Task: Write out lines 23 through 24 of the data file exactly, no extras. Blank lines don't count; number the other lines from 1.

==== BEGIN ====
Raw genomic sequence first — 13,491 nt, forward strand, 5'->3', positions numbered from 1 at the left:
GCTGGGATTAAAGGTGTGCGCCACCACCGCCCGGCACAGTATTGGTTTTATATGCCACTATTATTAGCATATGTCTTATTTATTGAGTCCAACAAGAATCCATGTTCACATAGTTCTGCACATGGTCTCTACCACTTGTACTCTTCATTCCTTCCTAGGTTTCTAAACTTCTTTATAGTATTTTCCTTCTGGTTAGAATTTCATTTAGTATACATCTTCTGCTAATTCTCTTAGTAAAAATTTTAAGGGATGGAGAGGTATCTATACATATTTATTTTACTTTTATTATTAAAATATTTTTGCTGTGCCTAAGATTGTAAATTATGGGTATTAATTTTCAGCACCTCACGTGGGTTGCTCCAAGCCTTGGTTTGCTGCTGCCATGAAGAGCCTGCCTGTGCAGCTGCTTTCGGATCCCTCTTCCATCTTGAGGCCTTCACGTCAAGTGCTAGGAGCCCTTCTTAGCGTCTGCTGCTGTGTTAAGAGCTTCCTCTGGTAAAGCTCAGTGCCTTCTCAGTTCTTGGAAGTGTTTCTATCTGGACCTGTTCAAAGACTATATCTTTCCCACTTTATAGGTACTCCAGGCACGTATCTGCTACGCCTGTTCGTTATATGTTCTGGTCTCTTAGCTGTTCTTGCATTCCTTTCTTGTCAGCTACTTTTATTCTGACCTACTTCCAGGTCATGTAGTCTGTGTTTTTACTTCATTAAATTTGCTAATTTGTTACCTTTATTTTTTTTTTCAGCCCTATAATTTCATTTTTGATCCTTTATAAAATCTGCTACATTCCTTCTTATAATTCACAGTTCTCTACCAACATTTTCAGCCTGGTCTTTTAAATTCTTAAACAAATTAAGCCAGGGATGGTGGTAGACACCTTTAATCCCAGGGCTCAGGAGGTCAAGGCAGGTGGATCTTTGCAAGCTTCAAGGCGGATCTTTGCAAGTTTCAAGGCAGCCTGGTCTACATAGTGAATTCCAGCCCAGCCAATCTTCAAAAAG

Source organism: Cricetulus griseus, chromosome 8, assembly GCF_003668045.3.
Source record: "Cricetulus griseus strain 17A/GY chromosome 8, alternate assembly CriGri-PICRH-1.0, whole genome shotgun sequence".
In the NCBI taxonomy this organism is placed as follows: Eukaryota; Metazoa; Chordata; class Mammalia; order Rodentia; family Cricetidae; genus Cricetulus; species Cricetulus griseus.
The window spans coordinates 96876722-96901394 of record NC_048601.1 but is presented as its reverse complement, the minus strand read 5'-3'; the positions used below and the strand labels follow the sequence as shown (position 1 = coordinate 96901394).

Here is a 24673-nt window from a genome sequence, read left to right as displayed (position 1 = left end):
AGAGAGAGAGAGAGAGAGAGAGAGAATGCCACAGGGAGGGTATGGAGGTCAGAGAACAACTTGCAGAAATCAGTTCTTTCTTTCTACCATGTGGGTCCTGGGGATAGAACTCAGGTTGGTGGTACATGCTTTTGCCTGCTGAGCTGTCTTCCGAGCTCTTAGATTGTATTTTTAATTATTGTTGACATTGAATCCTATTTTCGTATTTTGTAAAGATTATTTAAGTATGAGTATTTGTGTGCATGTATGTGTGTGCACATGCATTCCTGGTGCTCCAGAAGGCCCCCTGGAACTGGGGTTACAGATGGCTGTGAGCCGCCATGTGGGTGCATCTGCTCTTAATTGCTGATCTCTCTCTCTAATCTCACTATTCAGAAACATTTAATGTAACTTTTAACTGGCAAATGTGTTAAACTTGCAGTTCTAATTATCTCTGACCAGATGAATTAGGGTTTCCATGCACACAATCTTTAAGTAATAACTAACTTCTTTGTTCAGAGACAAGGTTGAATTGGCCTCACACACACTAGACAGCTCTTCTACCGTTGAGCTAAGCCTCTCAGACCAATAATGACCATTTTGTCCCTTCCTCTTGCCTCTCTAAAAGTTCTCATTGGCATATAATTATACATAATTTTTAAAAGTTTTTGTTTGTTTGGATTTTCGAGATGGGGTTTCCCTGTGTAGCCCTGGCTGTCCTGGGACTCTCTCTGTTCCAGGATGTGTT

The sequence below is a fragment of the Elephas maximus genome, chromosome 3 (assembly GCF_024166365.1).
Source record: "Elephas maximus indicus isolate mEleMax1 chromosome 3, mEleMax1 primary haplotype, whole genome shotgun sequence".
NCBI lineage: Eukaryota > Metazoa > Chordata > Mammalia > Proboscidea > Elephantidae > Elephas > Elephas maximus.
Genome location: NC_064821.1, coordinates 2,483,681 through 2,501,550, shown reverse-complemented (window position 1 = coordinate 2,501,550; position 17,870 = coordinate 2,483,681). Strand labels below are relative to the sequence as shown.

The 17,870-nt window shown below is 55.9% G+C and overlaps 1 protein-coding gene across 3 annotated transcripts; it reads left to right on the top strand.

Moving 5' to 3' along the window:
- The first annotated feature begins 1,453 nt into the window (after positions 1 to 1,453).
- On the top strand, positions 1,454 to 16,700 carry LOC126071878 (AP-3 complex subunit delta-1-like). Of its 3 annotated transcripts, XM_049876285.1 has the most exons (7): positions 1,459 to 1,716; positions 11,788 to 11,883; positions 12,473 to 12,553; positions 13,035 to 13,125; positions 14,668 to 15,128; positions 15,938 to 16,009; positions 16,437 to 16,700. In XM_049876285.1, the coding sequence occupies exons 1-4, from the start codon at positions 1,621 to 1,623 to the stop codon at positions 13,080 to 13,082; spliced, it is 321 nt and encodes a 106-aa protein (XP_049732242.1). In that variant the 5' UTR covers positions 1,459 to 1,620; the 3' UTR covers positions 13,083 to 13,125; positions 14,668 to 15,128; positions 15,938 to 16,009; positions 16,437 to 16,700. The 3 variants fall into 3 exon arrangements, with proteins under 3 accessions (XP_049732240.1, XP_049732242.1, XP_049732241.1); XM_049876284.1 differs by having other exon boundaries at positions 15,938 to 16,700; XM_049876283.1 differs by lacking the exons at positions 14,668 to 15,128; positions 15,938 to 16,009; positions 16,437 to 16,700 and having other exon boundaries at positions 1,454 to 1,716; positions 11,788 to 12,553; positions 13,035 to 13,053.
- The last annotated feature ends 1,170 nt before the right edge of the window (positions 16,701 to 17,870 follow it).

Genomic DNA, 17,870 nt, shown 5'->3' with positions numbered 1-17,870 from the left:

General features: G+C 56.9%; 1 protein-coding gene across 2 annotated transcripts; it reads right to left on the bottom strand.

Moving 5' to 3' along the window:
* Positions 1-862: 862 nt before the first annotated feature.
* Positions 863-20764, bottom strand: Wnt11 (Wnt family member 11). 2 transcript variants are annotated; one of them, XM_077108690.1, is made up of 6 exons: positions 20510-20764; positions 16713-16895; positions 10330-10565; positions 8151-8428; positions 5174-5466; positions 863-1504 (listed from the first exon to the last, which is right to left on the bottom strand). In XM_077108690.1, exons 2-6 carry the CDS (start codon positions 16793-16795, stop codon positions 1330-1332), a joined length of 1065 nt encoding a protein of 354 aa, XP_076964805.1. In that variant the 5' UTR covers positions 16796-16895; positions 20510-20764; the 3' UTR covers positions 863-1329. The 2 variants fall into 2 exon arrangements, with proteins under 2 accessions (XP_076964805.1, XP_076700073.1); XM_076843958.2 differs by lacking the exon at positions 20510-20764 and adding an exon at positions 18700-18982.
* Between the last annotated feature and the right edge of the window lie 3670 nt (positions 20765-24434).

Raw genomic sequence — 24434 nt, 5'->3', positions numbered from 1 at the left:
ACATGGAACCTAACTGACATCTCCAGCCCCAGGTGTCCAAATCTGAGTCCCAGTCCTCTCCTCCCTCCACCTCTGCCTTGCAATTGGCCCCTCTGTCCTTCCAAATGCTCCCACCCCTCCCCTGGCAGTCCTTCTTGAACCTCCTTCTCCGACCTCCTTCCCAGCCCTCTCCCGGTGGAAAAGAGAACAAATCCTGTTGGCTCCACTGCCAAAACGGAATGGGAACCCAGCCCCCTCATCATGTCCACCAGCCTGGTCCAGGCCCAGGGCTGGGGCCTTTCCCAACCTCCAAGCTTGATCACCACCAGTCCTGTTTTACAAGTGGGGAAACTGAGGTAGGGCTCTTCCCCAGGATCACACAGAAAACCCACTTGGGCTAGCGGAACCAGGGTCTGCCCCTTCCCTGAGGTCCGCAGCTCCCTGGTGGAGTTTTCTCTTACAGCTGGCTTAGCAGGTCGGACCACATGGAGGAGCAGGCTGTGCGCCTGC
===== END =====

* Between the last annotated feature and the right edge of the window lie 3670 nt (positions 20765-24434).

Raw genomic sequence — 24434 nt, 5'->3', positions numbered from 1 at the left: